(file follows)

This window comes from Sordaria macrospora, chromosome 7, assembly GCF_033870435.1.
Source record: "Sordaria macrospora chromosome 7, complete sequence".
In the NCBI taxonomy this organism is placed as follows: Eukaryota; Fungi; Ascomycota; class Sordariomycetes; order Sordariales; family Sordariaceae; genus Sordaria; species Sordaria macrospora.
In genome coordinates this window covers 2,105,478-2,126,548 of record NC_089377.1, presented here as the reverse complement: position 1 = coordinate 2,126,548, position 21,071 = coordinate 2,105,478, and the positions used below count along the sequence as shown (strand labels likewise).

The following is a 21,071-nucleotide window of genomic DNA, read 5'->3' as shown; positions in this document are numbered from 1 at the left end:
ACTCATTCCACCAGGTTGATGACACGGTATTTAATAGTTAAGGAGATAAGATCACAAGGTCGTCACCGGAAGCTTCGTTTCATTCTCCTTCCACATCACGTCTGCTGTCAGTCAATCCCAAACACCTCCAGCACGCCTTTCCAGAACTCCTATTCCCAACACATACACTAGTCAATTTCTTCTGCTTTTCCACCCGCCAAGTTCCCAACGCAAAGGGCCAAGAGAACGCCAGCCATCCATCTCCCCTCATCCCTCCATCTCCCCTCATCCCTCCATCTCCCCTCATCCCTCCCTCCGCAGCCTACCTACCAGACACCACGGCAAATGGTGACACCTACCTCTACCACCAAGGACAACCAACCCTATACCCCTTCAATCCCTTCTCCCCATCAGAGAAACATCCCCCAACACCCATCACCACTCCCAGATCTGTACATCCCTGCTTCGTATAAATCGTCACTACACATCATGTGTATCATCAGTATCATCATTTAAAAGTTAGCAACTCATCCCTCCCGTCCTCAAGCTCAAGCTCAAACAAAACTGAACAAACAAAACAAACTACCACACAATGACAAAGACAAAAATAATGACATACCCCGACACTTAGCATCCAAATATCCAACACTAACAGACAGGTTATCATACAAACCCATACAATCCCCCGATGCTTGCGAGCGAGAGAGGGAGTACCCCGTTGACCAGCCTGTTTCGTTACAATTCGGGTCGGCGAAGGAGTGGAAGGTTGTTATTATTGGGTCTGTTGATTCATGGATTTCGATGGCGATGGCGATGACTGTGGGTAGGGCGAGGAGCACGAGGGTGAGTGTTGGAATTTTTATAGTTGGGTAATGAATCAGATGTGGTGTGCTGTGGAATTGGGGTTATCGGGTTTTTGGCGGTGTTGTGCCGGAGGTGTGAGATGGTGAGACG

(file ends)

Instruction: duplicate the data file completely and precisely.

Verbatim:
This window comes from Sordaria macrospora, chromosome 7, assembly GCF_033870435.1.
Source record: "Sordaria macrospora chromosome 7, complete sequence".
In the NCBI taxonomy this organism is placed as follows: Eukaryota; Fungi; Ascomycota; class Sordariomycetes; order Sordariales; family Sordariaceae; genus Sordaria; species Sordaria macrospora.
In genome coordinates this window covers 2,105,478-2,126,548 of record NC_089377.1, presented here as the reverse complement: position 1 = coordinate 2,126,548, position 21,071 = coordinate 2,105,478, and the positions used below count along the sequence as shown (strand labels likewise).

The following is a 21,071-nucleotide window of genomic DNA, read 5'->3' as shown; positions in this document are numbered from 1 at the left end:
ACTCATTCCACCAGGTTGATGACACGGTATTTAATAGTTAAGGAGATAAGATCACAAGGTCGTCACCGGAAGCTTCGTTTCATTCTCCTTCCACATCACGTCTGCTGTCAGTCAATCCCAAACACCTCCAGCACGCCTTTCCAGAACTCCTATTCCCAACACATACACTAGTCAATTTCTTCTGCTTTTCCACCCGCCAAGTTCCCAACGCAAAGGGCCAAGAGAACGCCAGCCATCCATCTCCCCTCATCCCTCCATCTCCCCTCATCCCTCCATCTCCCCTCATCCCTCCCTCCGCAGCCTACCTACCAGACACCACGGCAAATGGTGACACCTACCTCTACCACCAAGGACAACCAACCCTATACCCCTTCAATCCCTTCTCCCCATCAGAGAAACATCCCCCAACACCCATCACCACTCCCAGATCTGTACATCCCTGCTTCGTATAAATCGTCACTACACATCATGTGTATCATCAGTATCATCATTTAAAAGTTAGCAACTCATCCCTCCCGTCCTCAAGCTCAAGCTCAAACAAAACTGAACAAACAAAACAAACTACCACACAATGACAAAGACAAAAATAATGACATACCCCGACACTTAGCATCCAAATATCCAACACTAACAGACAGGTTATCATACAAACCCATACAATCCCCCGATGCTTGCGAGCGAGAGAGGGAGTACCCCGTTGACCAGCCTGTTTCGTTACAATTCGGGTCGGCGAAGGAGTGGAAGGTTGTTATTATTGGGTCTGTTGATTCATGGATTTCGATGGCGATGGCGATGACTGTGGGTAGGGCGAGGAGCACGAGGGTGAGTGTTGGAATTTTTATAGTTGGGTAATGAATCAGATGTGGTGTGCTGTGGAATTGGGGTTATCGGGTTTTTGGCGGTGTTGTGCCGGAGGTGTGAGATGGTGAGACG